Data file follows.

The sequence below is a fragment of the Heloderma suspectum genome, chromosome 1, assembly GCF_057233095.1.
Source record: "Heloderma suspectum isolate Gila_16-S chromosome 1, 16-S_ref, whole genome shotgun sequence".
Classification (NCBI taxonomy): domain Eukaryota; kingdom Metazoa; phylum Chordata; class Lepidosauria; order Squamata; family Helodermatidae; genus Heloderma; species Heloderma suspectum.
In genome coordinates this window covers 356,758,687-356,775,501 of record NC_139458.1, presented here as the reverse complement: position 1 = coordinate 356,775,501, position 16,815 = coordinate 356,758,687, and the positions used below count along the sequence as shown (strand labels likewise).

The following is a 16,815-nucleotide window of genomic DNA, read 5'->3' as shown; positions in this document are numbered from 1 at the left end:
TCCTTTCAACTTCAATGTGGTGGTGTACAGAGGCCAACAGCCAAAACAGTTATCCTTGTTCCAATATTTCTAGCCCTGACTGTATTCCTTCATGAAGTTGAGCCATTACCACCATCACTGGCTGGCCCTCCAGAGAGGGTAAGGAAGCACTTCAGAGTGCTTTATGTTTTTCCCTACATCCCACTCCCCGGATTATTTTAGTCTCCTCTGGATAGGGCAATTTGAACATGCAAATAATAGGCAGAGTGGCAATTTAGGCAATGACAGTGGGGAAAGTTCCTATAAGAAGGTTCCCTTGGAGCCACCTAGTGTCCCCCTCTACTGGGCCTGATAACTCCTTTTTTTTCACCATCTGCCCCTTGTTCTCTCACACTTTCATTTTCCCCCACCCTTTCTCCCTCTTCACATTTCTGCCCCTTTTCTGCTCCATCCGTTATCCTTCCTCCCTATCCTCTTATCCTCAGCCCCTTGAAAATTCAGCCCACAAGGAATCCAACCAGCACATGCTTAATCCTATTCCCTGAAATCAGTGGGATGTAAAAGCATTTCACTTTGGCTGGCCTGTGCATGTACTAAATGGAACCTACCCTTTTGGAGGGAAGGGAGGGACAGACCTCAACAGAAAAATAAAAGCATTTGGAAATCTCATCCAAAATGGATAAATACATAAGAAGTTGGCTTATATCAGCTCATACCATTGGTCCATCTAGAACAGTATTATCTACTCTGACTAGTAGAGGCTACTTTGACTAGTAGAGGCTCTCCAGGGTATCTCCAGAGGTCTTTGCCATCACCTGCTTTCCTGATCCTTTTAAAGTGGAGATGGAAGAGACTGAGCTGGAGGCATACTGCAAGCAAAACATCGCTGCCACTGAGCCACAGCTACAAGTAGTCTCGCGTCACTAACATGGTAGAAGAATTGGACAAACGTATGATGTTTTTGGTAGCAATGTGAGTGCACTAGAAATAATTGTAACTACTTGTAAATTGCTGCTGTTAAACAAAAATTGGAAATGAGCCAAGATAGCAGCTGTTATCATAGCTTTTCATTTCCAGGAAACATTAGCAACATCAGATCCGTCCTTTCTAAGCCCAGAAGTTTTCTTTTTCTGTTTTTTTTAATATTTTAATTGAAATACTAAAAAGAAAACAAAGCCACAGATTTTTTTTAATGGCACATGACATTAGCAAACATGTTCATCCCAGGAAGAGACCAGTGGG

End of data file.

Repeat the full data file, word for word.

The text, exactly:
The sequence below is a fragment of the Heloderma suspectum genome, chromosome 1, assembly GCF_057233095.1.
Source record: "Heloderma suspectum isolate Gila_16-S chromosome 1, 16-S_ref, whole genome shotgun sequence".
Classification (NCBI taxonomy): domain Eukaryota; kingdom Metazoa; phylum Chordata; class Lepidosauria; order Squamata; family Helodermatidae; genus Heloderma; species Heloderma suspectum.
In genome coordinates this window covers 356,758,687-356,775,501 of record NC_139458.1, presented here as the reverse complement: position 1 = coordinate 356,775,501, position 16,815 = coordinate 356,758,687, and the positions used below count along the sequence as shown (strand labels likewise).

The following is a 16,815-nucleotide window of genomic DNA, read 5'->3' as shown; positions in this document are numbered from 1 at the left end:
TCCTTTCAACTTCAATGTGGTGGTGTACAGAGGCCAACAGCCAAAACAGTTATCCTTGTTCCAATATTTCTAGCCCTGACTGTATTCCTTCATGAAGTTGAGCCATTACCACCATCACTGGCTGGCCCTCCAGAGAGGGTAAGGAAGCACTTCAGAGTGCTTTATGTTTTTCCCTACATCCCACTCCCCGGATTATTTTAGTCTCCTCTGGATAGGGCAATTTGAACATGCAAATAATAGGCAGAGTGGCAATTTAGGCAATGACAGTGGGGAAAGTTCCTATAAGAAGGTTCCCTTGGAGCCACCTAGTGTCCCCCTCTACTGGGCCTGATAACTCCTTTTTTTTCACCATCTGCCCCTTGTTCTCTCACACTTTCATTTTCCCCCACCCTTTCTCCCTCTTCACATTTCTGCCCCTTTTCTGCTCCATCCGTTATCCTTCCTCCCTATCCTCTTATCCTCAGCCCCTTGAAAATTCAGCCCACAAGGAATCCAACCAGCACATGCTTAATCCTATTCCCTGAAATCAGTGGGATGTAAAAGCATTTCACTTTGGCTGGCCTGTGCATGTACTAAATGGAACCTACCCTTTTGGAGGGAAGGGAGGGACAGACCTCAACAGAAAAATAAAAGCATTTGGAAATCTCATCCAAAATGGATAAATACATAAGAAGTTGGCTTATATCAGCTCATACCATTGGTCCATCTAGAACAGTATTATCTACTCTGACTAGTAGAGGCTACTTTGACTAGTAGAGGCTCTCCAGGGTATCTCCAGAGGTCTTTGCCATCACCTGCTTTCCTGATCCTTTTAAAGTGGAGATGGAAGAGACTGAGCTGGAGGCATACTGCAAGCAAAACATCGCTGCCACTGAGCCACAGCTACAAGTAGTCTCGCGTCACTAACATGGTAGAAGAATTGGACAAACGTATGATGTTTTTGGTAGCAATGTGAGTGCACTAGAAATAATTGTAACTACTTGTAAATTGCTGCTGTTAAACAAAAATTGGAAATGAGCCAAGATAGCAGCTGTTATCATAGCTTTTCATTTCCAGGAAACATTAGCAACATCAGATCCGTCCTTTCTAAGCCCAGAAGTTTTCTTTTTCTGTTTTTTTTAATATTTTAATTGAAATACTAAAAAGAAAACAAAGCCACAGATTTTTTTTAATGGCACATGACATTAGCAAACATGTTCATCCCAGGAAGAGACCAGTGGG